Doctor: “Okay, my IT guys are supposed to be here later today so I’ll just have them do the same and replace them. Is there anything else you needed?”

Me: “No, I’ll get packed up and have that quote emailed over.”

Doctor: “Okay, thank you.”

I returned to my stuff and started packing up, I explained to the receptionist what was going on and apologized for not being able to do much.

Receptionist: “That’s okay, thanks for these cloths though, we’re actually getting stuff cleaned up now.”

Me: “Well have a better day and I’d keep the masks and gloves on till your done cleaning. You can keep the pack of cloths, you’re going to need them.”

Thank god the maintenance guy didn’t actually vacuum out the waste tank because the DV unit had at most about a little over two pounds of DV/toner if he’d have got the actual waste tank… they’d of been replacing everything in the office from carpet to ceiling tiles.

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When They Make A Lot Of Noise About Not A Lot Of Noise

, , , | Right | September 29, 2020

My boyfriend and I both work from home for an electric company. Our kitchen is right next to our living room where our computers are. My boyfriend’s lunch started about ten minutes before mine. I get a call and ask how can I help her.

Caller: “I have an issue with my bill.”

Me: “Okay let me help you with your bill here. First I need to authorize your information on the account.”

My boyfriend opens our utensils draw looking for a spatula, making a slight noise.

Caller: “You must be working from home.”

Me: “Yes, ma’am, it’s mandatory that most of us remain home for health reasons at the moment.”

Caller: “I wanna talk to someone else.”

Me: “I’m sorry?”

Caller: “It’s clear that you’re home and you’re in the kitchen not paying attention to anything.”

Me: “Ma’am, I’m not in the kitchen. My coworker is on his lunch break and our kitchen is on the other side of the wall.”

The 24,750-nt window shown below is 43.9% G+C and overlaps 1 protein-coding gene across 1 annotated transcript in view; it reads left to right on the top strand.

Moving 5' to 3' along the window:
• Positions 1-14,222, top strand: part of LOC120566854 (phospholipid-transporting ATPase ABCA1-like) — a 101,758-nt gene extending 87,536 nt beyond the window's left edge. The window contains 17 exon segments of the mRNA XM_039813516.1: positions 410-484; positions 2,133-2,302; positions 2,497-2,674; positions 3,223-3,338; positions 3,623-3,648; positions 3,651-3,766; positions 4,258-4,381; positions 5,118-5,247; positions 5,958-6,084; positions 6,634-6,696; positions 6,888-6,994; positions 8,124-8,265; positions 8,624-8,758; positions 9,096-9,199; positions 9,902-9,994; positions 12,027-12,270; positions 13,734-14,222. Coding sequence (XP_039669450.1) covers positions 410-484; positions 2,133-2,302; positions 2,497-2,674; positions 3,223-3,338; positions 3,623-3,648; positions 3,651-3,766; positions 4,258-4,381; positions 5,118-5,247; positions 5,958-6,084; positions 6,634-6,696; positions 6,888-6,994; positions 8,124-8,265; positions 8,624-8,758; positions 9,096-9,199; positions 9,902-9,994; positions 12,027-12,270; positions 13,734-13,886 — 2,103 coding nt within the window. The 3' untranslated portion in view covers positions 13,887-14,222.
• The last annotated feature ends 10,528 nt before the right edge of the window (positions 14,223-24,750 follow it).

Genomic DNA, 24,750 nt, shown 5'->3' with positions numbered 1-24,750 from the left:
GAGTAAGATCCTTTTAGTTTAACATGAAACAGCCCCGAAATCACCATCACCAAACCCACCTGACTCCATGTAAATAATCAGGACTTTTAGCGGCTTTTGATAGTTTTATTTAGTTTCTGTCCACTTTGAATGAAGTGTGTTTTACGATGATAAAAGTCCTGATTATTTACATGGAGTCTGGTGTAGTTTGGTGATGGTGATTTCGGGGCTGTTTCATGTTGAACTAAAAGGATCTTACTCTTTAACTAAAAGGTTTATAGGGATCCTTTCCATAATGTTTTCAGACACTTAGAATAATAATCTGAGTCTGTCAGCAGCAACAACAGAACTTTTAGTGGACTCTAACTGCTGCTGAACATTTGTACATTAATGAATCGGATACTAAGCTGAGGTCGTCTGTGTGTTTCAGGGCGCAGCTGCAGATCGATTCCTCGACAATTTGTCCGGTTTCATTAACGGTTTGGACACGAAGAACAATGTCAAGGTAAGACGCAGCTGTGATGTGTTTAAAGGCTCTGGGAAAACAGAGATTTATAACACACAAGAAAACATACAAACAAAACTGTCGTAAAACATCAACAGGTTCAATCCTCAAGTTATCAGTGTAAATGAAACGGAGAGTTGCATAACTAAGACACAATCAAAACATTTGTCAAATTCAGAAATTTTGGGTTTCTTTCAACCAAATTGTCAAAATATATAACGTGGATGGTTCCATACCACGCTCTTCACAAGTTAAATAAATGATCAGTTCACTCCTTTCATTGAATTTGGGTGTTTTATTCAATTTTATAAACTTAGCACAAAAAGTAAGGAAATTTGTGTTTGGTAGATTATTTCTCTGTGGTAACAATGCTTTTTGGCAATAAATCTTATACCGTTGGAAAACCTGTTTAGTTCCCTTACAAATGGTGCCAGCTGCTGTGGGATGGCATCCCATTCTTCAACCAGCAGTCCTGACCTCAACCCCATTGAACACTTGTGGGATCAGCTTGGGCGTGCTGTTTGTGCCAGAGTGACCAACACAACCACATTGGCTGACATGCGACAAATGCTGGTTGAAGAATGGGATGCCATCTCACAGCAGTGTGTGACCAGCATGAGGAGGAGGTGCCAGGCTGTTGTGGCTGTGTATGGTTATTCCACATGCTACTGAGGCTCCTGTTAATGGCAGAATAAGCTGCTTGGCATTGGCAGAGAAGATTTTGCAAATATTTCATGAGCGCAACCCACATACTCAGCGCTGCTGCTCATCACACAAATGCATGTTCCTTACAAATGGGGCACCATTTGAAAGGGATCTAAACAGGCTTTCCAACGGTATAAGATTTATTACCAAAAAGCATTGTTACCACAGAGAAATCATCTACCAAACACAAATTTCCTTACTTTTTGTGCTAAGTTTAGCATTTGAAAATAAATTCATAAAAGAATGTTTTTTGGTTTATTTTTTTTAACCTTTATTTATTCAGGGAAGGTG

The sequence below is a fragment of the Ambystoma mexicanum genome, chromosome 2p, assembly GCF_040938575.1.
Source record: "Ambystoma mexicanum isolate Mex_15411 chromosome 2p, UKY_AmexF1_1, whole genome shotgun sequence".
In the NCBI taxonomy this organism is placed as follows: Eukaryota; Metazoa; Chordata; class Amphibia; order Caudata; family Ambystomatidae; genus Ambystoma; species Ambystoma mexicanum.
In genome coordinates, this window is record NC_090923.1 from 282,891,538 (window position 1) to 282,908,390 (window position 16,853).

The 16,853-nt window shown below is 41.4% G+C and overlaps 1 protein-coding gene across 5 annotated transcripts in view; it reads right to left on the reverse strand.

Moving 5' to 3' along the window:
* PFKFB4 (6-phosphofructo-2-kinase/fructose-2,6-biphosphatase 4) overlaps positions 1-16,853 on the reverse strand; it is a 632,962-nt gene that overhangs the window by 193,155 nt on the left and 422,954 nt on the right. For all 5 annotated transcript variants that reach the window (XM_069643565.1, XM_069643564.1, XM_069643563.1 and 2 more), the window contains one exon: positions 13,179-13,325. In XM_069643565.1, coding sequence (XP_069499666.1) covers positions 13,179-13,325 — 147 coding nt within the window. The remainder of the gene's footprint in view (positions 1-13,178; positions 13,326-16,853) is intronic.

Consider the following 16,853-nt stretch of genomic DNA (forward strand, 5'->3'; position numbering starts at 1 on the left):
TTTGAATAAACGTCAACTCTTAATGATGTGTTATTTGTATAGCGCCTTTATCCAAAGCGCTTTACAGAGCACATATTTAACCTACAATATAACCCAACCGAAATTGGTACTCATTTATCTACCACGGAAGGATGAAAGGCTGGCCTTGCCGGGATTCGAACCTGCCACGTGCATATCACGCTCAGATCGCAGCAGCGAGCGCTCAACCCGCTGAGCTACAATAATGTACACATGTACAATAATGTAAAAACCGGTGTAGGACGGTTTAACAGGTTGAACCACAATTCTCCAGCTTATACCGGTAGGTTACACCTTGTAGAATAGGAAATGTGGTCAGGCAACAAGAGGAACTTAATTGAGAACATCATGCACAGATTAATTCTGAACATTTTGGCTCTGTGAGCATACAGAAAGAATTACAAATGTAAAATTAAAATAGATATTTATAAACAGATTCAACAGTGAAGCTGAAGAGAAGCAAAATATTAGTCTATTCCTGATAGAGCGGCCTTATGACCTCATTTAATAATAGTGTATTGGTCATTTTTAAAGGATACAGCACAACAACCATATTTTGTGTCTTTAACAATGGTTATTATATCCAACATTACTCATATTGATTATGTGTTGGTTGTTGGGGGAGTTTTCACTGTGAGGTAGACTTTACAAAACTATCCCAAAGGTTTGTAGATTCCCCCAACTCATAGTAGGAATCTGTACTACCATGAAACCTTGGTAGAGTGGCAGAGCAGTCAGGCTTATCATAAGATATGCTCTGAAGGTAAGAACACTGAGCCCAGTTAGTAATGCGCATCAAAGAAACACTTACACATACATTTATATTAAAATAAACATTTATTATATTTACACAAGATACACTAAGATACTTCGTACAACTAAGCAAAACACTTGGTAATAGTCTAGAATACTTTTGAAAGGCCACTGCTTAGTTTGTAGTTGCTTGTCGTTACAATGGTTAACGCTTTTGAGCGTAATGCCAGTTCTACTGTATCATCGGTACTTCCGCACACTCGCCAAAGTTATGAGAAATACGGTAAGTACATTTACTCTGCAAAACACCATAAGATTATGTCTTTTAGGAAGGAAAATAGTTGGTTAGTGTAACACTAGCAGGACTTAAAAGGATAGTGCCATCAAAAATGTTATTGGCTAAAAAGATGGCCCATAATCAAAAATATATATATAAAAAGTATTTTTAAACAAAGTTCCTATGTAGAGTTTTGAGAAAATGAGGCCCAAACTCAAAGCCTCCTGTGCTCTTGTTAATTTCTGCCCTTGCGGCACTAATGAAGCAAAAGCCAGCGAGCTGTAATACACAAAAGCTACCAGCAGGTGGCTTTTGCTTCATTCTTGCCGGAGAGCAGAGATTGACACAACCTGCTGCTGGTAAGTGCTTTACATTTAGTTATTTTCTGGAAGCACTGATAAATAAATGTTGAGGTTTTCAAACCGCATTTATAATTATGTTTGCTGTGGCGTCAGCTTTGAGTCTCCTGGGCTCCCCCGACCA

Caller: “Sure, get me your supervisor. I don’t want to talk to you because it’s clear you are in the kitchen.”

Me: “Okay, ma’am.”

I put her on hold and call into my escalations line.

Escalations: “What’s the account info?”

Me: “I’ll give you the account, but she never verified anything. She asked for a supervisor because I’m working from home and she thinks I’m in the kitchen.”

I explain pretty much all that has happened.

Escalations: “Well she’s not going to like me either! I’m working from home to and I’ll be sure to tell my kids to make plenty of noise!”

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Caught Brown Handed, Part 2

, , , , , | Right | September 29, 2020

I am in a Chinese restaurant when a waiter asks an older customer:

Waiter: “Where is the soy sauce? It’s gone and isn’t on the table anymore.”

I turn to my husband.

Me: “Who watches tables that closely?”

It soon becomes obvious why. The older customer has a fit.

Older Customer: *Demanding* “Why would you ask me?! I don’t know! Are you accusing me of being a thief? How absurd!”

Waiter: “To remind you, those dispensers don’t seal.”

The customer, who has already paid, throws down her napkin, sticks her nose in the air and marches out of the restaurant, loudly objecting to her poor treatment and oblivious that she is leaving a trail of sauce as it runs out of the bottom of her designer purse and down the leg of her linen pantsuit.